In last month's column ("Put Your Database to the Test," InstantDoc ID 93533), I introduced the concept of formalized unit testing of database objects. In that article, I showed how Visual Studio Team Edition for Database Professionals (Team Data) can provide a rich infrastructure that lets you create a full set of unit tests for your database. However, database testing requires more than just the unit tests; in fact, one of the most important aspects of database testing is a good set of test data. Without good test data, how can you be sure that the tests you run find all the problems? In most cases, unless you test against the real production data, it's hard to know that the tests you run are meaningful. Team Data can help you create realistic test data so that you won't need to deal with unit-testing problems.
The Problem with Data
In many situations, you can't test against production data because you aren't allowed to see it. Real production data can contain credit card numbers, social security numbers, salary information, and many other types of personal information that you don't want everyone to see. So how do you get around this problem? You could use an ETL tool to take a cut of the production data and obfuscate the sensitive data. But this solution can lead to a random, inaccurate representation of your production systems and requires a significant amount of work to set up.
Another solution is to create a random set of test data by using union queries that will generate the required quantity of data. Unfortunately, this solution can result in repeated data and doesn't accurately represent the production system either.You can also use SQL Server 2005's TABLESAMPLE option to sample production environment data and copy it to the test environment. However, this solution also has limitations, such as difficulty with handling data that's related through foreign keys and production data exposure.
Even if you get past the first problem of generating adequate test data, you'll still run into a second problem: How do you ensure that every time you run a unit test— potentially many times—you're testing against exactly the same data each time? In many cases, the tests you run alter the data so that the next time you run the test, the data is different. In these cases, the test results might be different—or at the best inconclusive.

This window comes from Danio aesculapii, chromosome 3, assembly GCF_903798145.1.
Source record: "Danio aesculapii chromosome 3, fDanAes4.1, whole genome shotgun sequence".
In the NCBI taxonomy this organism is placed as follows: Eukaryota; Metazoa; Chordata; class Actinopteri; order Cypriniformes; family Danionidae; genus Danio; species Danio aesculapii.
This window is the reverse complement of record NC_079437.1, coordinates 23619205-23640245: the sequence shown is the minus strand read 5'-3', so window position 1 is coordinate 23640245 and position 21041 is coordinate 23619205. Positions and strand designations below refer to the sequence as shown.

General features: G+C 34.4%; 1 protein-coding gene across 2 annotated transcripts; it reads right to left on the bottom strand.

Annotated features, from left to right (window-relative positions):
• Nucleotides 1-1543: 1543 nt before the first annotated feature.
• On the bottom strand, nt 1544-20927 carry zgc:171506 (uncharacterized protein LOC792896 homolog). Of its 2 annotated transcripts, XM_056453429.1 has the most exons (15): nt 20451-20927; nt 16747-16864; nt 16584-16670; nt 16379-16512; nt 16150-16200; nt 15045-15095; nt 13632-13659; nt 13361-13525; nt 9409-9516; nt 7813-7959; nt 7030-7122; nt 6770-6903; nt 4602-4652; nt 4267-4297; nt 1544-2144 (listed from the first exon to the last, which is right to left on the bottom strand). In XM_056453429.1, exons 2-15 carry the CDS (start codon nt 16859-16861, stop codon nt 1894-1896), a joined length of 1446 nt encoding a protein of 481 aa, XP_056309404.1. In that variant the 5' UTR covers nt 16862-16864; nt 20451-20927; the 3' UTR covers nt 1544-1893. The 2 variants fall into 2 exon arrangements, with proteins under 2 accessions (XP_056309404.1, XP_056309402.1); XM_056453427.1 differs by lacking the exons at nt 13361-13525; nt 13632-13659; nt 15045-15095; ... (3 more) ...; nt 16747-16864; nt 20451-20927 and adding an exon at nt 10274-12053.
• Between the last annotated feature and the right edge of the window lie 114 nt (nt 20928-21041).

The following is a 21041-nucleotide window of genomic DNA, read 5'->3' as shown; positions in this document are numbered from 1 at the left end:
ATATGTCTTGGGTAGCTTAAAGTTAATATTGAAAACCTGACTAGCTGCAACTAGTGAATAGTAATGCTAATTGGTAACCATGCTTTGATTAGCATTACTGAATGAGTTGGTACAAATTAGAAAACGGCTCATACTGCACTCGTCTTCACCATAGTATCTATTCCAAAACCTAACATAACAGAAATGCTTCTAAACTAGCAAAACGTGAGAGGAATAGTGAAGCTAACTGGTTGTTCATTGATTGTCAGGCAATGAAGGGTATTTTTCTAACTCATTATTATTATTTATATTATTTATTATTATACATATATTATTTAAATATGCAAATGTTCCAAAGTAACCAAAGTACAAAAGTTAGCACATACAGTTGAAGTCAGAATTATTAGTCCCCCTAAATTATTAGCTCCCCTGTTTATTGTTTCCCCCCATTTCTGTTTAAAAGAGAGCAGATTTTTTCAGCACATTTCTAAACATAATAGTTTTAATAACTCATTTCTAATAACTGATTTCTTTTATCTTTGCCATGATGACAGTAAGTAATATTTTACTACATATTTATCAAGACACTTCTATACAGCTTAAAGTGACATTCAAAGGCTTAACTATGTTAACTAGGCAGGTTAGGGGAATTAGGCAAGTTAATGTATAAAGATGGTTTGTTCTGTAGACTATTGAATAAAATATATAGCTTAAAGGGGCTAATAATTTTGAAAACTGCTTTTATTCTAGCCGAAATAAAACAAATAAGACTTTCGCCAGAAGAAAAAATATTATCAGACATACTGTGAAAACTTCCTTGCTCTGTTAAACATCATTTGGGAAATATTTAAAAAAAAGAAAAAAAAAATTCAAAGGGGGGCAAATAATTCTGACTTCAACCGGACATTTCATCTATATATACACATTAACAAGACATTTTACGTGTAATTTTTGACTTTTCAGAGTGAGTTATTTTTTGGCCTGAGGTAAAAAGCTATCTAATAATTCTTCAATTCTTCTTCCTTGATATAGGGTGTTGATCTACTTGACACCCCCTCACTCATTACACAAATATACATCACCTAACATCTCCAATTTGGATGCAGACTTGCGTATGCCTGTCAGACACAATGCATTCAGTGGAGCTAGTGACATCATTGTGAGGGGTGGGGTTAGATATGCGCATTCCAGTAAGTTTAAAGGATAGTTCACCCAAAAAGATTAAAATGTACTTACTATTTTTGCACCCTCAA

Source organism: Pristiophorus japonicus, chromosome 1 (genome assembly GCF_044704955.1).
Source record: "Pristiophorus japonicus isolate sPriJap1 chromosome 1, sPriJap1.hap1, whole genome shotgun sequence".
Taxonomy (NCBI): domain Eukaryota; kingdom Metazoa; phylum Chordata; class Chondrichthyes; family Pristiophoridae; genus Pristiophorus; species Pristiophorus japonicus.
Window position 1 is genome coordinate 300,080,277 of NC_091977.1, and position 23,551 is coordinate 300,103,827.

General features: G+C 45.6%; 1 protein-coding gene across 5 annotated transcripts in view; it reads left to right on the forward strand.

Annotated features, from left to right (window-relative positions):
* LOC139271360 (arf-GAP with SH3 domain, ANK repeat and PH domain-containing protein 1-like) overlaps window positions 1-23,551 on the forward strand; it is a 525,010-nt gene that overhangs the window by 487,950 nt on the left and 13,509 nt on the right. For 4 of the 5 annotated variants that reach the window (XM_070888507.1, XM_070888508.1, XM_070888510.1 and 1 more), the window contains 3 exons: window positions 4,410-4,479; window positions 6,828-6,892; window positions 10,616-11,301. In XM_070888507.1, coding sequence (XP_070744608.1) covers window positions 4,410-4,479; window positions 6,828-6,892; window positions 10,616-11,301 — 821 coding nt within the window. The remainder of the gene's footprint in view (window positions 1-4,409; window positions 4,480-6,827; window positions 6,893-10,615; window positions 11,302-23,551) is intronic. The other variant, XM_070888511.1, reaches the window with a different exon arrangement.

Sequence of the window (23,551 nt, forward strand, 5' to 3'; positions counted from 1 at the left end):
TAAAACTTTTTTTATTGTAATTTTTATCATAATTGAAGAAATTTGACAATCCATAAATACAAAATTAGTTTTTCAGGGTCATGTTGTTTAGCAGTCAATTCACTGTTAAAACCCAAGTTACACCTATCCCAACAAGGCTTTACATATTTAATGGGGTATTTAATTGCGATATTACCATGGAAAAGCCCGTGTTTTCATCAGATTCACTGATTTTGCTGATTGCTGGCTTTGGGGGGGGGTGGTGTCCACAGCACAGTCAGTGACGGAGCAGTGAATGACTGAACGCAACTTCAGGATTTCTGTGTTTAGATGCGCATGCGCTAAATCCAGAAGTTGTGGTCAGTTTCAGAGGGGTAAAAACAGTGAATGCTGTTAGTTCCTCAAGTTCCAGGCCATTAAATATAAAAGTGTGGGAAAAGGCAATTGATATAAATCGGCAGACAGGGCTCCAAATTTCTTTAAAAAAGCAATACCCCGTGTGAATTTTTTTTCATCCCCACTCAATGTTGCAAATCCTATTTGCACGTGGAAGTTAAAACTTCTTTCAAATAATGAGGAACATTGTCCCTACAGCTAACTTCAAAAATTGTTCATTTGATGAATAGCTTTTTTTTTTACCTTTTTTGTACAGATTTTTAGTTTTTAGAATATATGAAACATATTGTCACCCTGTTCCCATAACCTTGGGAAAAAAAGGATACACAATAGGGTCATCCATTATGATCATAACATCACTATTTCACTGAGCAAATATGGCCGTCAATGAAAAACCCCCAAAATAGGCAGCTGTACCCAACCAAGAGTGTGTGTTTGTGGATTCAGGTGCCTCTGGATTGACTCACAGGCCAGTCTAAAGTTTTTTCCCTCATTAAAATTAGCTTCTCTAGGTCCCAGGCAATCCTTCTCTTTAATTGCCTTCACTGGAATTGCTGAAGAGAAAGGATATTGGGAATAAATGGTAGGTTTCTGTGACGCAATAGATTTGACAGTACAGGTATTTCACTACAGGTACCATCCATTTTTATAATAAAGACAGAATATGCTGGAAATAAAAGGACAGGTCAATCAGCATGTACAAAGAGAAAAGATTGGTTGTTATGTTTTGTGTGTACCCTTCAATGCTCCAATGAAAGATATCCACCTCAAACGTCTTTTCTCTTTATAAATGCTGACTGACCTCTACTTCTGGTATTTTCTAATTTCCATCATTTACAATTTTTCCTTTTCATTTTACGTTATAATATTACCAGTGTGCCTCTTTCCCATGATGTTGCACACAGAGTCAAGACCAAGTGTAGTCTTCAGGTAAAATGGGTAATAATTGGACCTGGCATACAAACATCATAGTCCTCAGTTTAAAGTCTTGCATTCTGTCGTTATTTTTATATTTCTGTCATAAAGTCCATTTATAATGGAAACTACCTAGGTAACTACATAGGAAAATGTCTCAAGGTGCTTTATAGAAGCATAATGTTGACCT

Start with a Plan
Team Data addresses these test-data problems by letting you create something called a Data Generation Plan, which defines how to create a set of test data. A functionality called DataGenerator runs this Data Generation Plan to create the test data.To create a meaningful plan, you must understand the database's types and ranges of data, the shape of the data, and the normal data distribution between tables. All of these things are adjustable in the DataGenerator interface, which Web Figure 1 shows. The interface lets you define relationships between tables and define relationship ratios. For instance, if you looked at the shape of the data and determined that, on average, a customer had 10 orders, you can define this ratio to create data that matches that definition.
In addition, the Data Generation Plan lets you define exactly what data is generated into each field for any particular table when the Plan runs.You can define this data by using either one of the nine built-in generators or by creating custom generators. The basic data generators let you create data for all the standard data types and include a regular expression generator that lets you use regular expressions (i.e., RegEX) to define how data is generated. You can use RegEX to define the format, then let the generator create random values for you.This functionality is useful for generating order numbers, zip codes, phone numbers, and the like.
The DataGenerator functionality also avoids the danger of changing the data every time you run a test by assigning a seed value to all the generated data.This seed value ensures that every time you run a given Data Generation plan, the Data-Generator will create exactly the same test data because it is based on the seed.
You can run these Data Generation Plans manually or combine them with the unit test functionality I explained in "PutYour Database to the Test." You can assign a Data Generation Plan to a particular unit test so that every time you run the unit test, the Data Generation plan runs and deploys the same test data to the database that the test is running against. Now that we've defined a baseline, created a set of tests to support that baseline, and ensured our data's reliability, next I'll look at how Team Data features can make it easier to change the database.